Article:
how to make a variable unchangeable so it can’t be changed anymore?
i tried this but it doesn’t work, does it not work on pvectors or is it because it was in the middle of my code instead of at the top?
Not sure though it might not make sense to allow final with pvectors considering all the functionality pvectors have.
Please note that
This keyword is an essential part of Java programming and is not usually used with Processing. Consult a Java language reference or tutorial for more information.
final works great with primitive variables like
boolean. If you save a
final float x and
final float y, that is all you need.
PVector is an object with internal variables x, y, z. You can create a final PVector variable and only one object can be assigned to it – you can’t assign a new object to that variable – but that doesn’t mean the object itself cannot be changed internally.
The PVector is final, but its x, y, z are not final.
final PVector foo = new PVector(10,10); foo = new PVector(20,20);
Once you use
final the second line is illegal and show the error message:
The final local variable foo cannot be assigned.
However, being final doesn’t make it immutable.
final PVector foo = new PVector(10,10); foo.rotate(PI); println(foo);
[ -9.999999, -10.000001, 0.0 ]
foo.x = 123;
[ 123.0, -10.000001, 0.0 ]
If you have PVectors and you don’t want your code to accidentally change them, there are several ways to approach it:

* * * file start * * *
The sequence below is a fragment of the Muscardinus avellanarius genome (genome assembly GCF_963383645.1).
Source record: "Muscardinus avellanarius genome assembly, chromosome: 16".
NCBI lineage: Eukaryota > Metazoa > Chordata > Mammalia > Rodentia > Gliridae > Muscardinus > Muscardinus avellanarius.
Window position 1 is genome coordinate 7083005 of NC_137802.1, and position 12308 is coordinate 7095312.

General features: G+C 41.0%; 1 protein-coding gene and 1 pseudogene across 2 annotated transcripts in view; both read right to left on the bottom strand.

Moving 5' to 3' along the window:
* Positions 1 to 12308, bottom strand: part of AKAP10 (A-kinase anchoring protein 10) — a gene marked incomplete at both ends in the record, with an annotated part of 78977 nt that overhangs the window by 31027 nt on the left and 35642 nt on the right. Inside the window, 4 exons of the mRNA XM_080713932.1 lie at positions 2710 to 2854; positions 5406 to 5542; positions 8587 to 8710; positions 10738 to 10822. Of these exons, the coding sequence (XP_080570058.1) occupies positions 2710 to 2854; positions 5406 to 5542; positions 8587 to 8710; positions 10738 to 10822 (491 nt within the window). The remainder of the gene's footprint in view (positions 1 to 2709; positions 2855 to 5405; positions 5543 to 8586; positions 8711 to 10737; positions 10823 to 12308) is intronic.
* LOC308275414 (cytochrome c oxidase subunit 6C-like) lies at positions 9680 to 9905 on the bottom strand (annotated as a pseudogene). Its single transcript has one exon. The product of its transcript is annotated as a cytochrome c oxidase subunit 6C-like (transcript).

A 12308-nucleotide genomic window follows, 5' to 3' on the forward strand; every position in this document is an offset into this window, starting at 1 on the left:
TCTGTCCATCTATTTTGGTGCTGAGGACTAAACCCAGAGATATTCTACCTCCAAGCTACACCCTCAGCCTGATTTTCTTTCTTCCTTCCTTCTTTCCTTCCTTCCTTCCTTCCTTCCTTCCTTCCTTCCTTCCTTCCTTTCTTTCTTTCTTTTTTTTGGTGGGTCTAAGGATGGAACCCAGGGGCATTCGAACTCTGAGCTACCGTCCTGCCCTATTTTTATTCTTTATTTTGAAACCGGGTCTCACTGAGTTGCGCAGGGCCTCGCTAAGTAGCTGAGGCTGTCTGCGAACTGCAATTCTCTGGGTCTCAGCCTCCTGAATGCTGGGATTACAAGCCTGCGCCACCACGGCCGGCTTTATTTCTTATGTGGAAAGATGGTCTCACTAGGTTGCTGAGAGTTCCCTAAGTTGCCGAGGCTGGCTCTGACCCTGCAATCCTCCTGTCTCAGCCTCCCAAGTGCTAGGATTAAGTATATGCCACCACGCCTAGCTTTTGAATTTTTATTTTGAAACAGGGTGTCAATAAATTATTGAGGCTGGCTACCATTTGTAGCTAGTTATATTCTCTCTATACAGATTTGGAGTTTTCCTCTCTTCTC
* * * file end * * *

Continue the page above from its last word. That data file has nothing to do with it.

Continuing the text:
- The easiest thing – don’t call mutator methods on your PVectors.
- Create a class like a PVector,
class MyVector, with final x, y, z and only the methods that you want – add, or rotate.
- Extend PVector and make a class that with a final x, y, z. This gets a bit tricky with how you handle overriding, but it can be demonstrated – it just usually isn’t worth it. In particular, in addition to overriding methods like add, rotate, etc., you’ll want to override toString so that the class doesn’t print 0,0,0, the values of its shadowed variables.
- Don’t: Extend PVector and make a class that overrides every mutator method in order to disable them. This doesn’t really work well with PVector because if x and y are directly exposed, so you can always pv.x = 123. To be safe, use method 3 instead.
- Wrap a PVector inside a new class, e.g. VecWrapper, which has a private PVector variable and only lets you create it or read it but not change it.
You may also be interested in the idea of unmodifiable – an interface that doesn’t provide ways of changing a thing – vs immutable – a guarantee that nothing can change a thing.
The solutions above are either to make your own immutable thing, or to extend it or wrap a PVector in ways that make it unmodifiable (even though, inside, it can still be changed).
Java objects aren’t really great at being deeply immutable unless they were first created that way by design to have things made of things made of things none of which can change. So often, even if you make a static or final collection of stuff, there may be changeable stuff inside it. The list can’t change, but the parts can.